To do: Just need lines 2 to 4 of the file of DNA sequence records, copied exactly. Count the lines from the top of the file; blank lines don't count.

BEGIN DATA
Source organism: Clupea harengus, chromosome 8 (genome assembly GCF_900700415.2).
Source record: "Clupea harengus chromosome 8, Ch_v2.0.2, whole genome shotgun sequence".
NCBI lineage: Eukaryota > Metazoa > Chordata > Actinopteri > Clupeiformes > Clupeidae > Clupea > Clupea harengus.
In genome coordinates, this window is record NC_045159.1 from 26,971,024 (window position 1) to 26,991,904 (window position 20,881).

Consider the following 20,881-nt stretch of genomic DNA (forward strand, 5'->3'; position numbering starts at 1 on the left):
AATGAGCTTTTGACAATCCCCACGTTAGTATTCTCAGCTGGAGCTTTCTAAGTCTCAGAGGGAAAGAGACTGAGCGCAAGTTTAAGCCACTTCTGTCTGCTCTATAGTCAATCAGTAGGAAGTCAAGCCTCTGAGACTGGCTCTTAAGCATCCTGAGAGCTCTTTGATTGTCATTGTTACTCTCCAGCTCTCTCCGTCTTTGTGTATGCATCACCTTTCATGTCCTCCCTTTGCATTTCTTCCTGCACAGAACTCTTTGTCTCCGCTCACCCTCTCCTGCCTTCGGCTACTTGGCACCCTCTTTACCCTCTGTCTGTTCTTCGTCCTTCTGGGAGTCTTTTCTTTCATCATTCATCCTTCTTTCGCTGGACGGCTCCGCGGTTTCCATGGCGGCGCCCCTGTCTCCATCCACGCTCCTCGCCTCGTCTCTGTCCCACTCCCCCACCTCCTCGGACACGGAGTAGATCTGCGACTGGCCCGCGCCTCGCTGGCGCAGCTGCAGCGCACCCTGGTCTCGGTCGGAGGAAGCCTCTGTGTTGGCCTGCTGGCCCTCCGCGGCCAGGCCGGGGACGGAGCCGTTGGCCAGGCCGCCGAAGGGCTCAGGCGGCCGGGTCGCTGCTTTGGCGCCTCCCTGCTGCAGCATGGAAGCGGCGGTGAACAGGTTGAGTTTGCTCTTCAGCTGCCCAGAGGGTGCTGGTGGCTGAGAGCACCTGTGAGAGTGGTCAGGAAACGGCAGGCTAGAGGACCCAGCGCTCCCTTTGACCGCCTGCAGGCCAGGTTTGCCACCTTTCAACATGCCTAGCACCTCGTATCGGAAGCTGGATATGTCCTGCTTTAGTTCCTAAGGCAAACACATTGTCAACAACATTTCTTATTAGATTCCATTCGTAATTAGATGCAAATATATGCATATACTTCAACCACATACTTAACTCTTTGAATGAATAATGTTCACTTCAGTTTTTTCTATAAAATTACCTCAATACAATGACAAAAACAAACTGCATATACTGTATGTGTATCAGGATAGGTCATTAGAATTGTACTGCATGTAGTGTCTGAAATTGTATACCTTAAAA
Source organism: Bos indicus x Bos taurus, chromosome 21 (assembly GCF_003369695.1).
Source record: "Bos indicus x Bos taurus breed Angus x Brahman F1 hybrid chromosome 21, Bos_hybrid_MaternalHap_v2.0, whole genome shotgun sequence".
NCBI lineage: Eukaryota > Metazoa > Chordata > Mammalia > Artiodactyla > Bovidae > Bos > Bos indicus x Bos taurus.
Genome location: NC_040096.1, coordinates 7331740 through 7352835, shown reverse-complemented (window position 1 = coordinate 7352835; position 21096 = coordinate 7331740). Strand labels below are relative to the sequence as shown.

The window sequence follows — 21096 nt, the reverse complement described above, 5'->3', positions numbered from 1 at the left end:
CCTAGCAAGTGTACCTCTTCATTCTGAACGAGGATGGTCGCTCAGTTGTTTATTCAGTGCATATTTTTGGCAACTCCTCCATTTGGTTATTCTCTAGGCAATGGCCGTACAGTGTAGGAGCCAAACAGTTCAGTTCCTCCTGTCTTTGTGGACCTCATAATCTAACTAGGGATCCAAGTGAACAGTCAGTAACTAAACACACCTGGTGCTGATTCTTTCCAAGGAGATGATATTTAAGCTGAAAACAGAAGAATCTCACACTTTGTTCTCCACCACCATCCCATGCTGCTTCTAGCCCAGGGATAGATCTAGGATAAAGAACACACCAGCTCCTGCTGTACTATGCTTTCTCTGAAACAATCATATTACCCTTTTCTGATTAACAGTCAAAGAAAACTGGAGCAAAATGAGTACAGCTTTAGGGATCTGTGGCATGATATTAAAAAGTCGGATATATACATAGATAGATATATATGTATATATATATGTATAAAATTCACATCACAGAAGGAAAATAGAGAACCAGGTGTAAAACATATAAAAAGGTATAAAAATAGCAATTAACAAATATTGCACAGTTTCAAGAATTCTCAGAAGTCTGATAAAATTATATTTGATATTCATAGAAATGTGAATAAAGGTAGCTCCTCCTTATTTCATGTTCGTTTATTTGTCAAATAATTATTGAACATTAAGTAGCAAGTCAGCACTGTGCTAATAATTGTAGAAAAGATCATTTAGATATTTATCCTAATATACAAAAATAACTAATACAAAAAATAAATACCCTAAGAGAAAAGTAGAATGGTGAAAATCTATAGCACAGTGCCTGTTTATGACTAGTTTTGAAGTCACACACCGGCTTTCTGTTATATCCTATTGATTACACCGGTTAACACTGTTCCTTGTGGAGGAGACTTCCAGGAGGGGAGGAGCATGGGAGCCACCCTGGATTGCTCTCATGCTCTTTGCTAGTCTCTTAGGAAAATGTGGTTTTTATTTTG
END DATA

Source record: "Clupea harengus chromosome 8, Ch_v2.0.2, whole genome shotgun sequence".
NCBI lineage: Eukaryota > Metazoa > Chordata > Actinopteri > Clupeiformes > Clupeidae > Clupea > Clupea harengus.
In genome coordinates, this window is record NC_045159.1 from 26,971,024 (window position 1) to 26,991,904 (window position 20,881).